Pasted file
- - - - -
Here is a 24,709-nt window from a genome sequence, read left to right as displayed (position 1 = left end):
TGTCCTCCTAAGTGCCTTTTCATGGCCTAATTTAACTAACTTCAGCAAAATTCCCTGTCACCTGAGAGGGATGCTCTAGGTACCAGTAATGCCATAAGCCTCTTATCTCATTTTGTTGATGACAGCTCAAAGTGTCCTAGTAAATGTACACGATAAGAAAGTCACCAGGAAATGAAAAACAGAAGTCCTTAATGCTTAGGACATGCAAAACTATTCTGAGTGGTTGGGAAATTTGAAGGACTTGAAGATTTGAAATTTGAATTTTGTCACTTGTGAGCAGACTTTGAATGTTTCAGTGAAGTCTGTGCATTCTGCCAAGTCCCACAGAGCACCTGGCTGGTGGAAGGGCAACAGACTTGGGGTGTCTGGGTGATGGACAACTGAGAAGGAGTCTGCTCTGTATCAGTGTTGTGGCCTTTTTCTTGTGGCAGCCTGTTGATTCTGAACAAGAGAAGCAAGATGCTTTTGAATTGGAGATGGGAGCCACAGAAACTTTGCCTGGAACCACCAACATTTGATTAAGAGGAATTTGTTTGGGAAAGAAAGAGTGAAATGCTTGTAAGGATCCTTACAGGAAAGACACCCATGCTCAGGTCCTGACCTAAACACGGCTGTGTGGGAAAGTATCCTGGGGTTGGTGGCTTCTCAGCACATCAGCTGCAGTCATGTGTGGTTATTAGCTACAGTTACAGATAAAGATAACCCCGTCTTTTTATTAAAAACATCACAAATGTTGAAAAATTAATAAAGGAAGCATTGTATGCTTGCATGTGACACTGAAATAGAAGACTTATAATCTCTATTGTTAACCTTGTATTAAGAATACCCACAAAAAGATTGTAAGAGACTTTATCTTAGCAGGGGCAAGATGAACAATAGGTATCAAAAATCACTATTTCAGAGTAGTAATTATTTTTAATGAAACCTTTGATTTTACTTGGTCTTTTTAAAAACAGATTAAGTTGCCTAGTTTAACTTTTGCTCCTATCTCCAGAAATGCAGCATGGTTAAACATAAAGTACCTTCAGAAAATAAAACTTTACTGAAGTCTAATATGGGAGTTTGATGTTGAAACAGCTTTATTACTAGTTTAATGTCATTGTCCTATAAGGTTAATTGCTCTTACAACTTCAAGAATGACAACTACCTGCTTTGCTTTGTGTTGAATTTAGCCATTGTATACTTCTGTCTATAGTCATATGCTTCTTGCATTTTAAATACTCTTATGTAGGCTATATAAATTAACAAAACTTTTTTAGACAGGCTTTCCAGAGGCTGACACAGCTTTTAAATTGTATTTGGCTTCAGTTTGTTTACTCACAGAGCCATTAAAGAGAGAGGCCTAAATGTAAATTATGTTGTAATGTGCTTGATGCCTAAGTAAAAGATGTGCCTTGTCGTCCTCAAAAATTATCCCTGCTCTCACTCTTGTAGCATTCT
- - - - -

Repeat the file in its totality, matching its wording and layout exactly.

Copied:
Here is a 24,709-nt window from a genome sequence, read left to right as displayed (position 1 = left end):
TGTCCTCCTAAGTGCCTTTTCATGGCCTAATTTAACTAACTTCAGCAAAATTCCCTGTCACCTGAGAGGGATGCTCTAGGTACCAGTAATGCCATAAGCCTCTTATCTCATTTTGTTGATGACAGCTCAAAGTGTCCTAGTAAATGTACACGATAAGAAAGTCACCAGGAAATGAAAAACAGAAGTCCTTAATGCTTAGGACATGCAAAACTATTCTGAGTGGTTGGGAAATTTGAAGGACTTGAAGATTTGAAATTTGAATTTTGTCACTTGTGAGCAGACTTTGAATGTTTCAGTGAAGTCTGTGCATTCTGCCAAGTCCCACAGAGCACCTGGCTGGTGGAAGGGCAACAGACTTGGGGTGTCTGGGTGATGGACAACTGAGAAGGAGTCTGCTCTGTATCAGTGTTGTGGCCTTTTTCTTGTGGCAGCCTGTTGATTCTGAACAAGAGAAGCAAGATGCTTTTGAATTGGAGATGGGAGCCACAGAAACTTTGCCTGGAACCACCAACATTTGATTAAGAGGAATTTGTTTGGGAAAGAAAGAGTGAAATGCTTGTAAGGATCCTTACAGGAAAGACACCCATGCTCAGGTCCTGACCTAAACACGGCTGTGTGGGAAAGTATCCTGGGGTTGGTGGCTTCTCAGCACATCAGCTGCAGTCATGTGTGGTTATTAGCTACAGTTACAGATAAAGATAACCCCGTCTTTTTATTAAAAACATCACAAATGTTGAAAAATTAATAAAGGAAGCATTGTATGCTTGCATGTGACACTGAAATAGAAGACTTATAATCTCTATTGTTAACCTTGTATTAAGAATACCCACAAAAAGATTGTAAGAGACTTTATCTTAGCAGGGGCAAGATGAACAATAGGTATCAAAAATCACTATTTCAGAGTAGTAATTATTTTTAATGAAACCTTTGATTTTACTTGGTCTTTTTAAAAACAGATTAAGTTGCCTAGTTTAACTTTTGCTCCTATCTCCAGAAATGCAGCATGGTTAAACATAAAGTACCTTCAGAAAATAAAACTTTACTGAAGTCTAATATGGGAGTTTGATGTTGAAACAGCTTTATTACTAGTTTAATGTCATTGTCCTATAAGGTTAATTGCTCTTACAACTTCAAGAATGACAACTACCTGCTTTGCTTTGTGTTGAATTTAGCCATTGTATACTTCTGTCTATAGTCATATGCTTCTTGCATTTTAAATACTCTTATGTAGGCTATATAAATTAACAAAACTTTTTTAGACAGGCTTTCCAGAGGCTGACACAGCTTTTAAATTGTATTTGGCTTCAGTTTGTTTACTCACAGAGCCATTAAAGAGAGAGGCCTAAATGTAAATTATGTTGTAATGTGCTTGATGCCTAAGTAAAAGATGTGCCTTGTCGTCCTCAAAAATTATCCCTGCTCTCACTCTTGTAGCATTCT